Aliases for FLT1 Gene
- Fms Related Tyrosine Kinase 1 2 3 5
- Vascular Endothelial Growth Factor Receptor 1 2 3 4
- Vascular Permeability Factor Receptor 2 3 4
- Fms-Related Tyrosine Kinase 1 (Vascular Endothelial Growth Factor/Vascular Permeability Factor Receptor) 2 3
- Tyrosine-Protein Kinase Receptor FLT 3 4
- Tyrosine-Protein Kinase FRT 3 4
- Fms-Like Tyrosine Kinase 1 3 4
External Ids for FLT1 Gene
Previous HGNC Symbols for FLT1 Gene
Previous GeneCards Identifiers for FLT1 Gene
This gene encodes a member of the vascular endothelial growth factor receptor (VEGFR) family. VEGFR family members are receptor tyrosine kinases (RTKs) which contain an extracellular ligand-binding region with seven immunoglobulin (Ig)-like domains, a transmembrane segment, and a tyrosine kinase (TK) domain within the cytoplasmic domain. This protein binds to VEGFR-A, VEGFR-B and placental growth factor and plays an important role in angiogenesis and vasculogenesis. Expression of this receptor is found in vascular endothelial cells, placental trophoblast cells and peripheral blood monocytes. Multiple transcript variants encoding different isoforms have been found for this gene. Isoforms include a full-length transmembrane receptor isoform and shortened, soluble isoforms. The soluble isoforms are associated with the onset of pre-eclampsia.[provided by RefSeq, May 2009]
GeneCards Summary for FLT1 Gene
FLT1 (Fms Related Tyrosine Kinase 1) is a Protein Coding gene. Diseases associated with FLT1 include Anal Canal Squamous Cell Carcinoma and Pre-Eclampsia. Among its related pathways are p70S6K Signaling and Activation of cAMP-Dependent PKA. Gene Ontology (GO) annotations related to this gene include identical protein binding and protein kinase activity. An important paralog of this gene is KDR.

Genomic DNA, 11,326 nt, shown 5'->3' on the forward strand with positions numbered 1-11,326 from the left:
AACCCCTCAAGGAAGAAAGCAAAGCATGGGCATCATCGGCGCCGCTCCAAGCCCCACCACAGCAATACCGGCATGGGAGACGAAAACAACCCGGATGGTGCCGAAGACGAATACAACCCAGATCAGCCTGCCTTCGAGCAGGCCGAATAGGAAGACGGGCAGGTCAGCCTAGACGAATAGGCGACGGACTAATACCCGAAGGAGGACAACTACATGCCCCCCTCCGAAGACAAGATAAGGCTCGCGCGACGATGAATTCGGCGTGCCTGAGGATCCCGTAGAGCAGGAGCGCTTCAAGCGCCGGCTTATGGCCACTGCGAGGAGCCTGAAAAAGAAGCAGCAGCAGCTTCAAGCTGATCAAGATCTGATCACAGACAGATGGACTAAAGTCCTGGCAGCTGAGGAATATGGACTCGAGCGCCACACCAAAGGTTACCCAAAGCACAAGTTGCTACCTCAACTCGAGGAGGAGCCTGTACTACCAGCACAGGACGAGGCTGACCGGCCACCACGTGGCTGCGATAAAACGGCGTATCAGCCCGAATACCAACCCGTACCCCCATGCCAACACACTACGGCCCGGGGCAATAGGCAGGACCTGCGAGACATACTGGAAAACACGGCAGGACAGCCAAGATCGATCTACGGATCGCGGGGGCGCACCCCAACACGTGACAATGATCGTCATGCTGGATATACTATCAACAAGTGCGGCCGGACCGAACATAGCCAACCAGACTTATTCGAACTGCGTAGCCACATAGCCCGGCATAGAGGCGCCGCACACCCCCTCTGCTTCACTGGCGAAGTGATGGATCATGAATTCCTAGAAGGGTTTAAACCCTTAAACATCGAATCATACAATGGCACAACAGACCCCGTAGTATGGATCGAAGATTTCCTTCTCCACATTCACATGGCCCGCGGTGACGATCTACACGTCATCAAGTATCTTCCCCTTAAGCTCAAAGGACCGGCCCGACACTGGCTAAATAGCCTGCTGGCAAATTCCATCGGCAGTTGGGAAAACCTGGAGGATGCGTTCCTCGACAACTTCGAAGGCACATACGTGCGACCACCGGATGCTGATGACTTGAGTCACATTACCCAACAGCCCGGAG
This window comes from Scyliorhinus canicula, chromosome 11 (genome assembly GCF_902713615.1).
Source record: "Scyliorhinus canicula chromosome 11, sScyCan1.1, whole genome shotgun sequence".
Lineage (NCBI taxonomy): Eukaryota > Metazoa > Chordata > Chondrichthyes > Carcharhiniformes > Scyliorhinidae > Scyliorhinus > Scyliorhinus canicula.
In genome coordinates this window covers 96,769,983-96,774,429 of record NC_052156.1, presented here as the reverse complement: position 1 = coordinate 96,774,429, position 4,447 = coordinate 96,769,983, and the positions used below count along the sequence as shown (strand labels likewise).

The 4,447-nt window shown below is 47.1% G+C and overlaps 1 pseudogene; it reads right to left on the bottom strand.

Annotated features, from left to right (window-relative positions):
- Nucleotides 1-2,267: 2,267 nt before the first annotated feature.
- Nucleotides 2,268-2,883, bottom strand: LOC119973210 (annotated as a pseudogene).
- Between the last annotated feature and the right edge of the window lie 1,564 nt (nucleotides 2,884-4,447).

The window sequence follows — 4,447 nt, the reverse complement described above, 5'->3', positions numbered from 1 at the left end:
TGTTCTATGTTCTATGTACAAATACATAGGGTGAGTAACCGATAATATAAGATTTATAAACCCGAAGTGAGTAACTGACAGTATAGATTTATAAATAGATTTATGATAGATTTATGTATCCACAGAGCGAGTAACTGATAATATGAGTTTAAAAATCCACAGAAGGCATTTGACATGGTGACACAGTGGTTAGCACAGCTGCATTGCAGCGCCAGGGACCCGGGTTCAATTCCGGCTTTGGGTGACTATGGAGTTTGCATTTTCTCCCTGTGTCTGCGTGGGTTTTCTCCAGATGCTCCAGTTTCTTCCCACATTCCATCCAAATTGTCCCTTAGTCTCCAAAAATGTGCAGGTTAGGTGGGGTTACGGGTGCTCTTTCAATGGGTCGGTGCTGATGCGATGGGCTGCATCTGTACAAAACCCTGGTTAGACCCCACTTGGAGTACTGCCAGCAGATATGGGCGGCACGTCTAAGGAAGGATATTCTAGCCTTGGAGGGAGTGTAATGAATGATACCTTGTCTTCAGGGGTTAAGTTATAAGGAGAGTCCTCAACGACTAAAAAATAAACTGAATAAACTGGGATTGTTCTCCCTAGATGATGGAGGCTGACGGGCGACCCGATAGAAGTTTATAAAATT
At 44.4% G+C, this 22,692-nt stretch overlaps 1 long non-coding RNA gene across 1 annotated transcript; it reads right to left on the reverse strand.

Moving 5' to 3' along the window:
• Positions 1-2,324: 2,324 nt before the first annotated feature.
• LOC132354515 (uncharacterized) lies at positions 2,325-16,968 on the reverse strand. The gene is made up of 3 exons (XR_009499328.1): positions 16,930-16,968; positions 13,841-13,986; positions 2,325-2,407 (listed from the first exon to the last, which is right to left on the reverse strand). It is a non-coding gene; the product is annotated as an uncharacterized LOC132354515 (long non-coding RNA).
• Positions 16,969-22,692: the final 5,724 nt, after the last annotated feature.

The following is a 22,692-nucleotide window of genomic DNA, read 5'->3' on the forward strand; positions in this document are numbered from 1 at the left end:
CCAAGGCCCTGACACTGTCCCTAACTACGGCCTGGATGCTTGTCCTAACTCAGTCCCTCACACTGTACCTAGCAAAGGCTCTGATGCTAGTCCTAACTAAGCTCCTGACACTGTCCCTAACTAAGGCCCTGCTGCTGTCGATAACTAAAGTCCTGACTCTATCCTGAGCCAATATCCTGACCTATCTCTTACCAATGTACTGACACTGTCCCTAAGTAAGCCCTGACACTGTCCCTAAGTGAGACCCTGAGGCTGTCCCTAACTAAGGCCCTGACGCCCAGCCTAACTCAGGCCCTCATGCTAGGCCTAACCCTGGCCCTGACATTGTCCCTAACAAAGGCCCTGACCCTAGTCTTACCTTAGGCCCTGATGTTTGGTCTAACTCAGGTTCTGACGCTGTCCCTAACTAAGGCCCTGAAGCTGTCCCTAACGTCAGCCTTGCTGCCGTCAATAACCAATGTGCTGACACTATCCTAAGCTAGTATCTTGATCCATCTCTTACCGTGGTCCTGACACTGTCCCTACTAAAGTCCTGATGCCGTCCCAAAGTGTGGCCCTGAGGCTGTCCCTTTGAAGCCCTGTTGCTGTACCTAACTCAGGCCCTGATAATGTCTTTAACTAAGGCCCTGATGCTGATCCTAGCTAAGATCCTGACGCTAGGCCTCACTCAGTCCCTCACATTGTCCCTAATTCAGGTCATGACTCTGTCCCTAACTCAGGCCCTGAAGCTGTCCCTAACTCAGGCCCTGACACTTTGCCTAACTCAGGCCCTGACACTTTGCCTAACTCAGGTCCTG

UniProtKB/Swiss-Prot Summary for FLT1 Gene
Tyrosine-protein kinase that acts as a cell-surface receptor for VEGFA, VEGFB and PGF, and plays an essential role in the development of embryonic vasculature, the regulation of angiogenesis, cell survival, cell migration, macrophage function, chemotaxis, and cancer cell invasion. May play an essential role as a negative regulator of embryonic angiogenesis by inhibiting excessive proliferation of endothelial cells. Can promote endothelial cell proliferation, survival and angiogenesis in adulthood. Its function in promoting cell proliferation seems to be cell-type specific. Promotes PGF-mediated proliferation of endothelial cells, proliferation of some types of cancer cells, but does not promote proliferation of normal fibroblasts (in vitro). Has very high affinity for VEGFA and relatively low protein kinase activity; may function as a negative regulator of VEGFA signaling by limiting the amount of free VEGFA and preventing its binding to KDR. Likewise, isoforms lacking a transmembrane domain, such as isoform 2, isoform 3 and isoform 4, may function as decoy receptors for VEGFA. Modulates KDR signaling by forming heterodimers with KDR. Ligand binding leads to the activation of several signaling cascades. Activation of PLCG leads to the production of the cellular signaling molecules diacylglycerol and inositol 1,4,5-trisphosphate and the activation of protein kinase C. Mediates phosphorylation of PIK3R1, the regulatory subunit of phosphatidylinositol 3-kinase, leading to activation of phosphatidylinositol kinase and the downstream signaling pathway. Mediates activation of MAPK1/ERK2, MAPK3/ERK1 and the MAP kinase signaling pathway, as well as of the AKT1 signaling pathway. Phosphorylates SRC and YES1, and may also phosphorylate CBL. Isoform 1 phosphorylates PLCG. Promotes phosphorylation of AKT1 at 'Ser-473'. Promotes phosphorylation of PTK2/FAK1. Isoform 7 has a truncated kinase domain; it increases phosphorylation of SRC at 'Tyr-418' by unknown means and promotes tumor cell invasion.
Vascular endothelial growth factor is a signaling protein involved in the regulation of angiogenesis and vasculogenesis. VEGF binds to and activates a receptor tyrosine kinase, VEGFR, through transphosphorylation. Three VEGFR isoforms have been identified in humans.